Google has failed to overturn a €2.4bn (£2.1bn) EU fine for abusing its search engine monopoly, marking a key legal setback in its battles with Brussels.
The EU’s General Court in Luxembourg largely upheld the 2017 penalty and the EU decision that the company had illegally squeezed out rivals to its shopping service.
However, Google won a victory in a separate battle in the British courts, when it successfully blocked an attempt from campaigners to sue it on behalf of millions of iPhone owners.
The Supreme Court reversed a 2019 Court of Appeal decision that allowed the campaign group Google You Owe Us to claim billions in damages against the search giant for tracking iPhone users without their permission.
Wednesday’s decision in the EU court is a significant victory for Margrethe Vestager, Europe’s competition chief, who has had previous decisions against big tech companies overturned.
EU Commissioner for Competition Margrethe Vestager has been a thorn in the side for Silicon Valley Big tech
Credit: EMMANUEL DUNAND/AFP via Getty Images
The EU has fined Google a total of €8.5bn in three separate competition cases since 2017 and has contested each of them. Opponents said its legal defeat could make Google vulnerable to further competition fines.
“Today’s judgement delivers the clear message that Google’s conduct was unlawful and it provides the necessary legal clarity for the market,” the European Commission said.
Google was fined in 2017 after a seven-year investigation into claims that it had used the dominance of its search engine to promote its own shopping service at the expense of others. The investigation had been triggered after a complaint from Foundem, the British price comparison site.
Shivaun Raff, Foundem’s chief executive, said the decision could expose Google to a series of other cases such as the company’s jobs and travel services.
“Today’s judgment provides the Commission with a firm basis to now enforce its June 2017 prohibition decision – not just for the beleaguered comparison shopping market directly addressed by the decision, but also for the travel, local, jobs and other vertical search markets for which this decision sets a precedent,” she said.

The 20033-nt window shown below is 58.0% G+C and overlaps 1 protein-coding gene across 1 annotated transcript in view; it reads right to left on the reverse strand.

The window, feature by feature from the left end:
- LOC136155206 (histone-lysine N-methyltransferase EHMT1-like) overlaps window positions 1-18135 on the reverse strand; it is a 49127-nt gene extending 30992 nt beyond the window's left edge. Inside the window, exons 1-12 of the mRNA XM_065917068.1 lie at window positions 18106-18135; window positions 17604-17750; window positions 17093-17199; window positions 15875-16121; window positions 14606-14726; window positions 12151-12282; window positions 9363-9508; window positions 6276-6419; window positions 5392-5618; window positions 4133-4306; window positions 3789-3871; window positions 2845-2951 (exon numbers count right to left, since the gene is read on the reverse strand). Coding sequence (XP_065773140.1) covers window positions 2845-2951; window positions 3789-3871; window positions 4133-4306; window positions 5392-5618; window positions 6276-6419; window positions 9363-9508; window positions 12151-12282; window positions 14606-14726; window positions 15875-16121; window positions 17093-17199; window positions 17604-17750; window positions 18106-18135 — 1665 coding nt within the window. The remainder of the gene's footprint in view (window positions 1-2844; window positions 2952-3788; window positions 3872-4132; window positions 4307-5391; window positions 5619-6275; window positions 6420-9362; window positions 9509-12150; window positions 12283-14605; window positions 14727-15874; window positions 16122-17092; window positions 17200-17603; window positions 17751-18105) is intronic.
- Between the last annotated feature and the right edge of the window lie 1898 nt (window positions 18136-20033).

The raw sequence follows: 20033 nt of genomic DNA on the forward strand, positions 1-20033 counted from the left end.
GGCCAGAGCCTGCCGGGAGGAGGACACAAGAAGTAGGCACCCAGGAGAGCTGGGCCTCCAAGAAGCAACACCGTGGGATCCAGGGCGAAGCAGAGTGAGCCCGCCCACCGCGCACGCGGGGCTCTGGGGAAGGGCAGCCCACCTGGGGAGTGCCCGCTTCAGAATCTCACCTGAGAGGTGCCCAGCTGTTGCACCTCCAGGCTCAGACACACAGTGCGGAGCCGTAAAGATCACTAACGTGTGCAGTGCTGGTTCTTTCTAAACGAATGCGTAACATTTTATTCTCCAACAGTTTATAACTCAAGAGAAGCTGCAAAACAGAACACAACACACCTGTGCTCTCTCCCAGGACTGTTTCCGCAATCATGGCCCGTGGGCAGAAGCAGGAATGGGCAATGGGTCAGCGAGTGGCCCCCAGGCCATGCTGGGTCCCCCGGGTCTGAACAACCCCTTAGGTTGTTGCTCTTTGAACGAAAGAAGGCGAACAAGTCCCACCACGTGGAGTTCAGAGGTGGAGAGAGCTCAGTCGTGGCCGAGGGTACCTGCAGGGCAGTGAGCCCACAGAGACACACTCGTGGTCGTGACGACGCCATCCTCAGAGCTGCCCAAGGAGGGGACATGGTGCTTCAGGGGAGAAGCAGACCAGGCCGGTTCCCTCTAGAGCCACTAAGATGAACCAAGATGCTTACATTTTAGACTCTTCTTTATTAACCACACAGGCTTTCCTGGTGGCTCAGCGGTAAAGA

Ms Vestager, who has been a thorn in the side of Silicon Valley companies, had been dealt defeats in the General Court on tax cases involving Amazon and Apple.
Google may choose to appeal the case further. It said: “This judgement relates to a very specific set of facts and while we will review it closely, we made changes back in 2017 to comply with the European Commission’s decision.”
Google won a minor victory with the decision, which overturned the Commission’s finding that its conduct had distorted competition in the search engine market.
In the separate UK court decision, Lord Leggatt said Richard Lloyd, who had led the campaign group, could not bring a “representative case” on behalf of millions of iPhone users. Mr Lloyd had said millions could be entitled to £750 each for Google tracking them without consent in 2011 and 2012
The company had dismissed the action in the High Court in 2018 but the Court of Appeal had overturned the ruling in 2019, leading Google to take it to the Supreme Court.
Lord Leggatt said Mr Lloyd could not bring the case because the claimants could not show that each of the 4.4m iPhone users had suffered an equal amount of damage.
Following the decision, Mr Lloyd said: “We are bitterly disappointed that the Supreme Court has failed to do enough to protect the public from Google and other Big Tech firms who break the law. They have overturned a very clear ruling by senior, expert judges in the Court of Appeal.”
Google said: “This claim was related to events that took place a decade ago and that we addressed at the time. People want to know that they are safe and secure online, which is why for years we’ve focused on building products and infrastructure that respect and protect people’s privacy.”